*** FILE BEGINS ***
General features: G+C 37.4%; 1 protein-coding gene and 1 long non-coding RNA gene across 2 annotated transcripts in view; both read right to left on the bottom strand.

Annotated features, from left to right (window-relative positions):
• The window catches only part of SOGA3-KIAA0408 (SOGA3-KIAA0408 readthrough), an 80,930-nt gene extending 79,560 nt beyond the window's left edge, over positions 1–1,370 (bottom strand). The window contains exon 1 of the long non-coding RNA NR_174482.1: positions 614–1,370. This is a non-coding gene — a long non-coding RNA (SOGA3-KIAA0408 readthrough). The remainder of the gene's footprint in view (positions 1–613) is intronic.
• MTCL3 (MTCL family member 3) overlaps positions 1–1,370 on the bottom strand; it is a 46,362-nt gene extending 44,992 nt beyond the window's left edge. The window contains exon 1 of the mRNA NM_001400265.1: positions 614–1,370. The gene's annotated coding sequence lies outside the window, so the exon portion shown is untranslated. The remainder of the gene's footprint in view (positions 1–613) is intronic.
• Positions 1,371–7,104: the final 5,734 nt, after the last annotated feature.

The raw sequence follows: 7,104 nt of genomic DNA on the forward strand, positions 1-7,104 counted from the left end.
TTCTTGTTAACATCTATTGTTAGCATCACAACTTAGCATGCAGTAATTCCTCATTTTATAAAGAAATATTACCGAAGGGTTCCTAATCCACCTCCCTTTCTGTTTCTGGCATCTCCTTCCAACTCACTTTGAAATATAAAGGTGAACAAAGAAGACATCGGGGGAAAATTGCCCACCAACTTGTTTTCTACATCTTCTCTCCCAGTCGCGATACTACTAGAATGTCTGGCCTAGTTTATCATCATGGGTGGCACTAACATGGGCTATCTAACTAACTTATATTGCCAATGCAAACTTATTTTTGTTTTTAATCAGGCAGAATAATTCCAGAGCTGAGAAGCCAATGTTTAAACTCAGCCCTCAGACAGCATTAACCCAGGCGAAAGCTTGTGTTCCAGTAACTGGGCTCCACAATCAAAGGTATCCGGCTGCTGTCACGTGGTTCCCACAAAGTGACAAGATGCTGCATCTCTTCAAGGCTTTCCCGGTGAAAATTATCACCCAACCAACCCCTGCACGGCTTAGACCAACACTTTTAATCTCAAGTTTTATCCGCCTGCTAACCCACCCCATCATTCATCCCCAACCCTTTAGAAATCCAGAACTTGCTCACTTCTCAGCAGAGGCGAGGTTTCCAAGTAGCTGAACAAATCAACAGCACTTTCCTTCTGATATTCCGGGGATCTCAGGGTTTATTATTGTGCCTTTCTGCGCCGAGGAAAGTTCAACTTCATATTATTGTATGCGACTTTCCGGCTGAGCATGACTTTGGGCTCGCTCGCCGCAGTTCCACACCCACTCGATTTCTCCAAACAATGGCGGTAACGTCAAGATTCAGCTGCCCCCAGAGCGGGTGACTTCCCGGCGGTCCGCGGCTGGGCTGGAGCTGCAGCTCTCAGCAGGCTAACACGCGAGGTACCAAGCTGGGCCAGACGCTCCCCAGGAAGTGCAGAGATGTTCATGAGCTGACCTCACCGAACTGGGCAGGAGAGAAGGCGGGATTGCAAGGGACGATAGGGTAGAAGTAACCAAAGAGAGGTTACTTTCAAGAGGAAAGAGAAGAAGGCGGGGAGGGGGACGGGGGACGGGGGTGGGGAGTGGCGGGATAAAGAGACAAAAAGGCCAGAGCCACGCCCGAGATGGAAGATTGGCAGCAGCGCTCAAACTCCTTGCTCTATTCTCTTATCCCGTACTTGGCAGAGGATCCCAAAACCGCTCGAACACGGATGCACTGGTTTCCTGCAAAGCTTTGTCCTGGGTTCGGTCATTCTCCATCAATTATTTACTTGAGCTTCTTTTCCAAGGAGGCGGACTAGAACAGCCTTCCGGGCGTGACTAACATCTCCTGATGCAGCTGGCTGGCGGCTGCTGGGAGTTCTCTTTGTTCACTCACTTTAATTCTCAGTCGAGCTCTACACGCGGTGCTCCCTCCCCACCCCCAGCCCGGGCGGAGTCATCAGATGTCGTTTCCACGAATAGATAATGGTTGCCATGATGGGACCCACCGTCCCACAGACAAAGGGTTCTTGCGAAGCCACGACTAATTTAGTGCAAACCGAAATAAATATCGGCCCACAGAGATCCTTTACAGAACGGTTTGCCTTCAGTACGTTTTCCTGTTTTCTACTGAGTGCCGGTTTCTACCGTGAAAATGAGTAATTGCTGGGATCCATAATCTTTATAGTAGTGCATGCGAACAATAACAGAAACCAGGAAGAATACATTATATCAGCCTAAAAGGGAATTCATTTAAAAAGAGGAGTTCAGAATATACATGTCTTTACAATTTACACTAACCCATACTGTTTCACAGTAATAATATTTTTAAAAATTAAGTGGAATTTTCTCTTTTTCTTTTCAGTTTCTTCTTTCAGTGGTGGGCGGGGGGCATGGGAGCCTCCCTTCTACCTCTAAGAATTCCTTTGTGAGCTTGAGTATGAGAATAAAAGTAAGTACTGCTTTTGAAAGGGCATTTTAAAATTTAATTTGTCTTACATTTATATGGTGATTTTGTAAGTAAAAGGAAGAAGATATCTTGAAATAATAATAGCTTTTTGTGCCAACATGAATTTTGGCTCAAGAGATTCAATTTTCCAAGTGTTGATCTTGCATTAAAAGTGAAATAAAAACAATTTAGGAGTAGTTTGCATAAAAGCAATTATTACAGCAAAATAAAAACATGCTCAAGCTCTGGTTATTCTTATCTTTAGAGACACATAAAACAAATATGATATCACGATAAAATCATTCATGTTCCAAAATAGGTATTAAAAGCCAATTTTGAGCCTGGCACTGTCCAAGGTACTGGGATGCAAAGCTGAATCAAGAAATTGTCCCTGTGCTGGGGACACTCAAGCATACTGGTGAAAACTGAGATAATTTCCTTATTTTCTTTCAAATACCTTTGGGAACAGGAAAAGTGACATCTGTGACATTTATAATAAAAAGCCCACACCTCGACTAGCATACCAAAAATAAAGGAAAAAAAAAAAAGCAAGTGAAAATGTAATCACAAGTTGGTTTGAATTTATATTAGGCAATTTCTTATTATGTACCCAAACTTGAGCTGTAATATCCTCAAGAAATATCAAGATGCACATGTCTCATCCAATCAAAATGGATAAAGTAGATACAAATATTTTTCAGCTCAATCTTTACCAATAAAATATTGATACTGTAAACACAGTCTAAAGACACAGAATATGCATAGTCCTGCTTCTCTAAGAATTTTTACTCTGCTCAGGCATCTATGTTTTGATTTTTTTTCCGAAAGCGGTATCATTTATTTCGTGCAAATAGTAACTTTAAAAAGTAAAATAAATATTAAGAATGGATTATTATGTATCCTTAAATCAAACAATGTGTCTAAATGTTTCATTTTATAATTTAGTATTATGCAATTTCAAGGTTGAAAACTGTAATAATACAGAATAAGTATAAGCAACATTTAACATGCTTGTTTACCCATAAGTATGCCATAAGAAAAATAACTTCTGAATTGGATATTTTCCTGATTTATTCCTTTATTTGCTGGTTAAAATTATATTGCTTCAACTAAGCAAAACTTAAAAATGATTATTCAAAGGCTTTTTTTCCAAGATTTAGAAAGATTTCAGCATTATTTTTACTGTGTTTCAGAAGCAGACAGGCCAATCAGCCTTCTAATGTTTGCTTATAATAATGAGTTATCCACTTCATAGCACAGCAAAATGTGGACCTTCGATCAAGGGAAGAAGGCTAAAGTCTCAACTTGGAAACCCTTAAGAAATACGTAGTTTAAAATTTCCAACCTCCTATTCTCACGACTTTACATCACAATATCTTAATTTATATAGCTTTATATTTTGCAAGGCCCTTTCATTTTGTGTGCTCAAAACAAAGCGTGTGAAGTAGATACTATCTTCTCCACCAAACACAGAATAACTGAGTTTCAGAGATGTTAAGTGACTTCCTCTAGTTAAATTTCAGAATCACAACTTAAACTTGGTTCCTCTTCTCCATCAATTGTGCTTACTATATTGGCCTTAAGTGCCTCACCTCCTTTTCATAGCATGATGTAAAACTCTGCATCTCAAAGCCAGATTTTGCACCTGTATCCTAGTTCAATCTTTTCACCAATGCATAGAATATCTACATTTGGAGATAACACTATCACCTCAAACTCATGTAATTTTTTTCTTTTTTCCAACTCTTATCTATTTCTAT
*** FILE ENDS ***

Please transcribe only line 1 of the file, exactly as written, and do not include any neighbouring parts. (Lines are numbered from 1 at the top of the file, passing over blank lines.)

General features: G+C 37.4%; 1 protein-coding gene and 1 long non-coding RNA gene across 2 annotated transcripts in view; both read right to left on the bottom strand.